In 2006 Dion Horstmans left behind a successful career in the film industry to commit to a full time contemporary art practise as a sculptor. The scaffolding for that decision was always in place. The artist concedes that his first creative impulses were forged by observing the primal power of nature in his native New Zealand. “The geometry of trees, the unexpected junctures of landscape and the sheer pleasure of “making and constructing” began with Meccano and, over time, blossomed into a mastery of metal in all forms.”
To understand the passage and evolution of Horstman’s work, it helps to imagine each piece interlocking like a chain link of DNA. Building upon an internal and unfolding pattern of replication, the artist lays down one sculpture and draws on the shadows it casts to generate a new work. Over time the lines, proportions and forms sprawl, twist and re-invent themselves. The results are works that bristle with a kinetic energy that ricochet off the gallery wall.
“The eye is meant to fire everywhere. I work from left to right and that is the flow. Like a human body there is a defined parameter and a dynamic visual navigation between north, south, east and west. The themes of each piece link to the universal but their creation and physical proportion is intensely physical. The span of my sculptures reflects exactly the span of my reach as well as fitting a standard sheet size in both plywood and steel. They also have to fit in the back of a truck!”
Horstmans is prolific but solitary. He works alone on a sprawl of sculptures in concurrent production. His studio process is both meticulous and all consuming. To generate one small body of work there may be 100 hours of cutting, welding and filing before each sculpture is powder coated in his signature electrified palette. His aesthetic is driven by line, balance and light. To live with one of his sculptures is to experience a mutation of a work of art through the passage of the sun. Shadows stretch to their elastic limit or converge according to the time of day, each line yielding its enclosed energy over time.
“I like the energy of line because it is directional and dynamic, that’s a living language that I can understand without formal training. Physically, innately, I understand balance and I understand weight. I am not just creating out of concrete elements: Gravity is an art material as is the play of shadow. I like the speed of straight lines, the way the works elongate in different seasons.”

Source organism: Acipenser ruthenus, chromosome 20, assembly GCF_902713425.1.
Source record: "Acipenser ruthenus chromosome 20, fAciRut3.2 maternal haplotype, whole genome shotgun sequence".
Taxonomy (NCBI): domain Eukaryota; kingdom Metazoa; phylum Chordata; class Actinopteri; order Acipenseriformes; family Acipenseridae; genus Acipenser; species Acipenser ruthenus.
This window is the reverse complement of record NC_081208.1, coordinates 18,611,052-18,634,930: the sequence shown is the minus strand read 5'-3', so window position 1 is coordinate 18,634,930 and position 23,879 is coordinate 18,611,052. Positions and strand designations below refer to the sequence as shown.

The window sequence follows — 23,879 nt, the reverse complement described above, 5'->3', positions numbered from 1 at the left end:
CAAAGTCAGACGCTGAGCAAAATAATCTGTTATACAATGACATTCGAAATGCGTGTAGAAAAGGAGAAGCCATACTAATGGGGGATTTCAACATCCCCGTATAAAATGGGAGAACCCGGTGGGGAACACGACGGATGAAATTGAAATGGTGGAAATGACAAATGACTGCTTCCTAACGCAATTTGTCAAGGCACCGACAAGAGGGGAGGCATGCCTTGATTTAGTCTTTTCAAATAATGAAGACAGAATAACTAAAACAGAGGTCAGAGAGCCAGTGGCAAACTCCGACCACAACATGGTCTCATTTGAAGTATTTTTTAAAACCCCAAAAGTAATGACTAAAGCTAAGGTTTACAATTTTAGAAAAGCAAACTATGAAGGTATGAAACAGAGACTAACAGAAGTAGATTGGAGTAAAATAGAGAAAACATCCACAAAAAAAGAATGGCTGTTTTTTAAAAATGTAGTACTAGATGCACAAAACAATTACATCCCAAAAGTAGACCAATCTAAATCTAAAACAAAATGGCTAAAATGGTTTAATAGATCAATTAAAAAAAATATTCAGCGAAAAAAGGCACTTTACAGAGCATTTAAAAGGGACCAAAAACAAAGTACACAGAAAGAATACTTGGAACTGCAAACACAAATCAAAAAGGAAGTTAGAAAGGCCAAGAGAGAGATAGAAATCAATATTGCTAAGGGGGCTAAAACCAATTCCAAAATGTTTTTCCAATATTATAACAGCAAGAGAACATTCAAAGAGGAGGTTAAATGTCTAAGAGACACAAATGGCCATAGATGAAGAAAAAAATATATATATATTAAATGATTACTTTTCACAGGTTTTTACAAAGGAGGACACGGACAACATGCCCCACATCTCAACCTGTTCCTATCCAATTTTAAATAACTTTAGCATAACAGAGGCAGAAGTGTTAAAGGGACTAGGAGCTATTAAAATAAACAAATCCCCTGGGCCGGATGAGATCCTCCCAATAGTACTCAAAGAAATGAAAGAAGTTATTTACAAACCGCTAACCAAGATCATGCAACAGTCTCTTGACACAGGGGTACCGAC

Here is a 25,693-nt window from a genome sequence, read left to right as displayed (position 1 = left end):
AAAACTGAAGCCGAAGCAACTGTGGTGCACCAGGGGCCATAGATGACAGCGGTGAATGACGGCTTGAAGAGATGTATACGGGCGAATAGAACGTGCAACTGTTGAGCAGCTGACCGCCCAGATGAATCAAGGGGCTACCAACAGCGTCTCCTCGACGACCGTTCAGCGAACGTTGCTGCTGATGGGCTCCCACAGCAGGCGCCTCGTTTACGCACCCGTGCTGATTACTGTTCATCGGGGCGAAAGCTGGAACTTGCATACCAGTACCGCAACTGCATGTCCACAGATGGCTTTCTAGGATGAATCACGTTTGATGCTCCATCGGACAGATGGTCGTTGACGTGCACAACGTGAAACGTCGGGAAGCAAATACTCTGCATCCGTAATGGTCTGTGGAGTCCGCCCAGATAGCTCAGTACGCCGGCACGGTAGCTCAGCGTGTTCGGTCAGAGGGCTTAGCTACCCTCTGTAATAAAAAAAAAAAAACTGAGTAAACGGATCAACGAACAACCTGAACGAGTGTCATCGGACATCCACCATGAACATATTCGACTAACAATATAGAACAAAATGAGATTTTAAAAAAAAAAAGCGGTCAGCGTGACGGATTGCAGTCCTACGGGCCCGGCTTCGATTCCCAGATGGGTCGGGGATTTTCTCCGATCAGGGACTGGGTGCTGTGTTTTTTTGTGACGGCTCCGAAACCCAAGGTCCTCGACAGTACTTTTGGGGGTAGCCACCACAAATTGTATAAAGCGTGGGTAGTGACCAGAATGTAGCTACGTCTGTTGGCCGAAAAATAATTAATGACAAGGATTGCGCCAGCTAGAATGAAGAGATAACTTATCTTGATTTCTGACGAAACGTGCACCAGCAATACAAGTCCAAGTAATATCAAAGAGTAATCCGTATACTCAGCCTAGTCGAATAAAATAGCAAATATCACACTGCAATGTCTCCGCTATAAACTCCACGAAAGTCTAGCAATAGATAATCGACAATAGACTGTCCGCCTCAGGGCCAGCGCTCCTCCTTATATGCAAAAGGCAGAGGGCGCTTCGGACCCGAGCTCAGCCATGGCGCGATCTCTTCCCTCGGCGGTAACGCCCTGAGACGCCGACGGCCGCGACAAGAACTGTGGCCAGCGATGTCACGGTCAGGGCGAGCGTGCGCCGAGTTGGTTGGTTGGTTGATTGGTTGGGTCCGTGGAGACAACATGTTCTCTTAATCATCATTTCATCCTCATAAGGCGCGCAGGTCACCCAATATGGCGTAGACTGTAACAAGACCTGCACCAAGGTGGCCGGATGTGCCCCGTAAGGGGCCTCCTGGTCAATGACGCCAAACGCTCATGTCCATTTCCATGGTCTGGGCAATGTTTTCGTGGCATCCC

Dion Horstmans sites nature as his prime template. But his perception of natural world is as an endless line, a throbbing sound wave, and a web of patterns known and unknown, visible and invisible.
He is drawn to “the symmetry of seeds and the engineering of insect winds” and from these intricate sources spring sophisticated and minimal compositions.
“All I do is elongate, I strip it back and stretch it out. By replicating and mutating endless constructions I am not replicating myself, instead I am replicating the pattern and velocity of my inspiration.
The response to this singular vision has been consistent and embracing in the scope of private and corporate collections as well as recent commissions for major public sculptures such as Genesis for Sydney's Ryde Park in conjunction with UAP, Super Sonic for Collins Square, Melbourne with Hassell/Walker, Elektromaster for Central Park in Sydney and Prismatic for the Ibis Hotel in Brisbane.
Before joining the Olsen Gallery in Sydney Horstmans work featured in a number of successful solo exhibitions in Melbourne, Sydney and Asia, as well as participation in several festivals and group exhibitions, including the Vivid Festival, Sculpture by the Sea, Artisans in the Park, Sydney Botanical Gardens and several curated shows at the Casula Powerhouse Arts Centre. In 2015 Horstmans was invited to exhibit a solo show at Bega Regional Gallery.